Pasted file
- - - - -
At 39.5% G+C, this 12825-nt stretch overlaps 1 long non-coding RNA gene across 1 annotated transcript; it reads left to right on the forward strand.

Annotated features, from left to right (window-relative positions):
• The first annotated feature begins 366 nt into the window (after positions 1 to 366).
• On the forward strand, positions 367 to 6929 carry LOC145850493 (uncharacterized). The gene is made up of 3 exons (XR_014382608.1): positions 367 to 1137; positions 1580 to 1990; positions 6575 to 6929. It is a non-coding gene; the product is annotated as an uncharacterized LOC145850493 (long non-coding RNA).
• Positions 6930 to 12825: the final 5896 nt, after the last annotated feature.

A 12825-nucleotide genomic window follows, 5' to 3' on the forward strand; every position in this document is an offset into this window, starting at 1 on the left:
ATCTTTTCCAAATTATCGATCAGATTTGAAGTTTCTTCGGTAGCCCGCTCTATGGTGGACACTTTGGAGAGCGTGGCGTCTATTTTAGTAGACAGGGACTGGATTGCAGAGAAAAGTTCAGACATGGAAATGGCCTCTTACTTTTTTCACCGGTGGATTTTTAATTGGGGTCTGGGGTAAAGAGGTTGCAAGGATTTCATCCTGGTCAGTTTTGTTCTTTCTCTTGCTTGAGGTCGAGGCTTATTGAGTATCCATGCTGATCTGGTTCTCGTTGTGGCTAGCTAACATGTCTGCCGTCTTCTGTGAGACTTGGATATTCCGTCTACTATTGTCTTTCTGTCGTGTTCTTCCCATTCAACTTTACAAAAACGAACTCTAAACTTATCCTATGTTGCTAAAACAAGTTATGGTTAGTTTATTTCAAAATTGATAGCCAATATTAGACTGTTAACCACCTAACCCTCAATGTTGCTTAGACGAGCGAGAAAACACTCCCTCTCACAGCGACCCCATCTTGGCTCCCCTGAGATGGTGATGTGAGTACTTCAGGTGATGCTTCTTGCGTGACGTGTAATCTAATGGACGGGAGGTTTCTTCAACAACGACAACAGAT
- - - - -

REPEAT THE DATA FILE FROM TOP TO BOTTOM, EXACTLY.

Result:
At 39.5% G+C, this 12825-nt stretch overlaps 1 long non-coding RNA gene across 1 annotated transcript; it reads left to right on the forward strand.

Annotated features, from left to right (window-relative positions):
• The first annotated feature begins 366 nt into the window (after positions 1 to 366).
• On the forward strand, positions 367 to 6929 carry LOC145850493 (uncharacterized). The gene is made up of 3 exons (XR_014382608.1): positions 367 to 1137; positions 1580 to 1990; positions 6575 to 6929. It is a non-coding gene; the product is annotated as an uncharacterized LOC145850493 (long non-coding RNA).
• Positions 6930 to 12825: the final 5896 nt, after the last annotated feature.

A 12825-nucleotide genomic window follows, 5' to 3' on the forward strand; every position in this document is an offset into this window, starting at 1 on the left:
ATCTTTTCCAAATTATCGATCAGATTTGAAGTTTCTTCGGTAGCCCGCTCTATGGTGGACACTTTGGAGAGCGTGGCGTCTATTTTAGTAGACAGGGACTGGATTGCAGAGAAAAGTTCAGACATGGAAATGGCCTCTTACTTTTTTCACCGGTGGATTTTTAATTGGGGTCTGGGGTAAAGAGGTTGCAAGGATTTCATCCTGGTCAGTTTTGTTCTTTCTCTTGCTTGAGGTCGAGGCTTATTGAGTATCCATGCTGATCTGGTTCTCGTTGTGGCTAGCTAACATGTCTGCCGTCTTCTGTGAGACTTGGATATTCCGTCTACTATTGTCTTTCTGTCGTGTTCTTCCCATTCAACTTTACAAAAACGAACTCTAAACTTATCCTATGTTGCTAAAACAAGTTATGGTTAGTTTATTTCAAAATTGATAGCCAATATTAGACTGTTAACCACCTAACCCTCAATGTTGCTTAGACGAGCGAGAAAACACTCCCTCTCACAGCGACCCCATCTTGGCTCCCCTGAGATGGTGATGTGAGTACTTCAGGTGATGCTTCTTGCGTGACGTGTAATCTAATGGACGGGAGGTTTCTTCAACAACGACAACAGAT